Costs for trash and recycling pickup have fluctuated minimally over the years in Cedar Park, according to Butler. Currently, residents are billed $20.23 a month for trash and recycling. Butler said the cost is based primarily on two factors: what it costs the company to dispose of material at the landfill, which the landfill controls, and fuel prices.
Clawson said the current cost for Leander residents is $16.66 per month, up from $12.25 in 2008. The city keeps 10 percent of this cost to compensate itself for associated services such as collecting fees, according to Neu. Clawson said the biggest factors in the cost are labor, processing or disposal, and fuel.
Improving recycling efforts
According to city data, on average each household in Cedar Park annually puts more than 400 pounds of recycled material into its bins. How much is placed in bins, though, does not necessarily reflect how much material is actually recycled, Butler said.
Recycling amounts to about 18-20 percent of the total tonnage of waste that comes out of the community, Butler said. He said efforts can be made to increase that percentage, which is one thing the current waste-diversion study is examining.
A presentation at the Dec. 4 forum included options for potentially enhancing recycling collection. These include increasing collection frequency to every week, which means residents would not have to keep track of when their recycling weeks are, or offering another recycling cart for customers, which would not require more vehicles to be on the roads each week.
Cedar Park resident and Nextdoor user Tina Bonorden said she recycles as much as she can and wishes the city had weekly recycling pickup, which she would be willing to pay more for.
“We recycle in this household so much that we fill up our recycle bin twice as quickly as our regular trash,” Bonorden said. “For us, it would work much better if trash was only picked up once every two weeks.”
Leander resident and Nextdoor user Matthew Blackwell said he would also prefer weekly recycling in Leander.
“It’s odd to me that recycling is every other week,” Blackwell said. “I can fill up the bin every week. … The only option we’ve been given is to get a whole other recycling bin, which is a lot of space to take up, so I do take things to other recycling places in my office when we get too overloaded so I can avoid putting stuff in the trash, but it’s sometimes difficult.”
Cedar Park resident Jim Bane said he would not want to pay more for weekly recycling, since his cart would only be half-full each week.
“I’ve been happy so far with the way things have been handled,” Bane said.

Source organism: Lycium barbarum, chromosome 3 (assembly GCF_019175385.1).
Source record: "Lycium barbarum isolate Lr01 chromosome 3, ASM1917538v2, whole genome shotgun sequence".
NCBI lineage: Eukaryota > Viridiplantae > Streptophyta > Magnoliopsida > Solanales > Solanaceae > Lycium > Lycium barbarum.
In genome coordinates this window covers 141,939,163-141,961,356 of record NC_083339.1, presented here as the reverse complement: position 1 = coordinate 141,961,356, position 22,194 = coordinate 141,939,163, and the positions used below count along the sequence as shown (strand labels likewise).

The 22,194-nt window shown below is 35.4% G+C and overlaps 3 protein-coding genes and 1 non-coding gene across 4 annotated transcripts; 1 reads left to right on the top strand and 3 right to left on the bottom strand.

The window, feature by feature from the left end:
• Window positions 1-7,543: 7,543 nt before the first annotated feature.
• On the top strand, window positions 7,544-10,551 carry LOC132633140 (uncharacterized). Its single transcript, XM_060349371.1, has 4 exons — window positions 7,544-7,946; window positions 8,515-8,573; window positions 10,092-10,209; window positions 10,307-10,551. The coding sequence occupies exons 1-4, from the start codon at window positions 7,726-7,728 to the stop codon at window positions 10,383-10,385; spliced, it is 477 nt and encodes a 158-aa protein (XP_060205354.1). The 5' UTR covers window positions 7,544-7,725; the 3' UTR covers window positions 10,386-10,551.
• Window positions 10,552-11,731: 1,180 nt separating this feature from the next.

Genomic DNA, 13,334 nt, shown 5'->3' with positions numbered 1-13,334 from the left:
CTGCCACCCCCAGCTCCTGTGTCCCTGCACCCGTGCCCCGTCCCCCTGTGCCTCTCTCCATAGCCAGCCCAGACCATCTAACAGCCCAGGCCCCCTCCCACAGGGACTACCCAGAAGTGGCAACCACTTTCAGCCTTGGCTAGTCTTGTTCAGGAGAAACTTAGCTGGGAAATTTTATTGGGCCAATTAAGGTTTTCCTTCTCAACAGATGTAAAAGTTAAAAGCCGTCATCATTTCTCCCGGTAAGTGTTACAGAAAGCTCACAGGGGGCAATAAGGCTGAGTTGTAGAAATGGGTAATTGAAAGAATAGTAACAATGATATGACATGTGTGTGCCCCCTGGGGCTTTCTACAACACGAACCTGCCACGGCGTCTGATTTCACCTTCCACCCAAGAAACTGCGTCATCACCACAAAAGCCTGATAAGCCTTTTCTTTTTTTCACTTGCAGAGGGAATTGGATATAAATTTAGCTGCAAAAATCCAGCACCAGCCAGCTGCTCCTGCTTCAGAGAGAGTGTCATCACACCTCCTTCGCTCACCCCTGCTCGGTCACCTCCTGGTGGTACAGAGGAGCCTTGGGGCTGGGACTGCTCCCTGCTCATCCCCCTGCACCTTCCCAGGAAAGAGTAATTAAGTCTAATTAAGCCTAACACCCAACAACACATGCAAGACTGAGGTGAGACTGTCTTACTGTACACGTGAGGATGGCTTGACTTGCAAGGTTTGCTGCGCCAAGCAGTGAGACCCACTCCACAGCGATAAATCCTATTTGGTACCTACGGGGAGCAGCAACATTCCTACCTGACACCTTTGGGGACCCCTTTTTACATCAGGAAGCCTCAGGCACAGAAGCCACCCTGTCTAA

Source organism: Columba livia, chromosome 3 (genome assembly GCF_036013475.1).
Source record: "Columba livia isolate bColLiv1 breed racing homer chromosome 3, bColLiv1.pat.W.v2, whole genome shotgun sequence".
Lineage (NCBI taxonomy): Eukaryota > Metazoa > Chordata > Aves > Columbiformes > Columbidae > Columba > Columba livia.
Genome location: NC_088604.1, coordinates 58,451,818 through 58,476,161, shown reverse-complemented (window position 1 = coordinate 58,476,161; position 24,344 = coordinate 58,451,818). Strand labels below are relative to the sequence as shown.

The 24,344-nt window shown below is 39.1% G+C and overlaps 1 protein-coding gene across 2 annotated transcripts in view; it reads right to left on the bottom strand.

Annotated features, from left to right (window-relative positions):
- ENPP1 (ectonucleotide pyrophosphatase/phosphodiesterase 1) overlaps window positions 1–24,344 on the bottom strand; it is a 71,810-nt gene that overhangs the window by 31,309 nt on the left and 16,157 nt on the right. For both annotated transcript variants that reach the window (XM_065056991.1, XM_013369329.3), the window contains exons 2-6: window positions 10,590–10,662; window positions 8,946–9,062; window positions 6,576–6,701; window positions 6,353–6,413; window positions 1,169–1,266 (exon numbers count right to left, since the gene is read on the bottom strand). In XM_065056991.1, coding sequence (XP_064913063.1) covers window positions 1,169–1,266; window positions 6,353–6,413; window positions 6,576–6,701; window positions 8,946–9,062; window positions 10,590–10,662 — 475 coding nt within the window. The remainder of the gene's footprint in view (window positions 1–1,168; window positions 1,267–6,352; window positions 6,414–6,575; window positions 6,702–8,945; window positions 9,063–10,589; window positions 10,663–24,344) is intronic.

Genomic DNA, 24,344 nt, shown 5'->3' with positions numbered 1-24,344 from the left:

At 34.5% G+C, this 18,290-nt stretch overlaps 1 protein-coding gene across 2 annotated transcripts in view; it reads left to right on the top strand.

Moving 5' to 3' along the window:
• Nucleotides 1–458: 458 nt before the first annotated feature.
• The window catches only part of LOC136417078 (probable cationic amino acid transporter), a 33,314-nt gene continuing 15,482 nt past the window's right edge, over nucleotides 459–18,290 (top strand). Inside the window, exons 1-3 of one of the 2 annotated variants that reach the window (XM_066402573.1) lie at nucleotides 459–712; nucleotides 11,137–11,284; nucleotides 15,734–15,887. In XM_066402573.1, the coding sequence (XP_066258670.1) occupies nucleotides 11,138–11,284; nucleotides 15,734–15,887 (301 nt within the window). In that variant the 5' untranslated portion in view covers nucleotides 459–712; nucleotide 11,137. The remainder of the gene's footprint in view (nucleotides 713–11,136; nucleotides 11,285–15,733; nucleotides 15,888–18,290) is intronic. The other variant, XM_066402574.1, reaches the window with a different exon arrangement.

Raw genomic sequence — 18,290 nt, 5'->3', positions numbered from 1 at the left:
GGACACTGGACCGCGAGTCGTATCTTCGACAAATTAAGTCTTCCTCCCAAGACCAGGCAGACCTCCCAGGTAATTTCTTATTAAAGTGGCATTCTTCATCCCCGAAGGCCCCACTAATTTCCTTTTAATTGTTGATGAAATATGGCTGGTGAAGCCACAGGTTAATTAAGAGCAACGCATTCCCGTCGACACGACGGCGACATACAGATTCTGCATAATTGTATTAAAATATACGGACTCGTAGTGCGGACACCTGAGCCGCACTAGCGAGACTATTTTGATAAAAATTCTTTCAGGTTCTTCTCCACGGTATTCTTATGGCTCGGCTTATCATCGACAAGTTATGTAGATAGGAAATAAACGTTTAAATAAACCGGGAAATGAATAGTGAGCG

He said he would be fine with a price increase if efforts could be made to divert waste, such as yard waste, from landfills to recycling centers.
Currently, Leander and Cedar Park collect organic material, such as food scraps, leaves and branches, but take it to landfills. Recycling yard trimmings or brush would increase the percentage of waste that is recycled significantly in Cedar Park, Butler said.
“If we wanted to increase the percentage of recycling coming out of this community, recycling the brush would take us clearly into the 30 percent-plus range of recycling,” Butler said.
Leander and Cedar Park utilize single-stream recycling, which means residents do not have to sort their recycling by material type. Glass, paper, metals and plastics go into the same bin. As a resident, Bonorden said this is helpful.
“You’re going to get a better response from people on recycling if they don’t have to separate the paper from the glass from the plastic. …” Bonorden said. “People are lazy. They don’t want to have to go through all that trouble and have to think too much about it.”
Huerta said common misconceptions about recycling still exist. She said a common mistake is that people try to recycle pizza boxes, which are not accepted because they are contaminated with food. Clawson said one of ACDI’s goals for 2019 is to shed light on another common mistake: putting recycling in plastic trash bags, which will not be accepted.
The results of Cedar Park’s waste study will be presented to Cedar Park City Council in early 2019. The next option for Leander to renew its contract with ACDI is in 2021.
Bonorden said she has seen more people support recycling efforts within the community over the years.
“It’s still a work in progress, and people still need to get better, but I’ve seen huge improvements,” Bonorden said.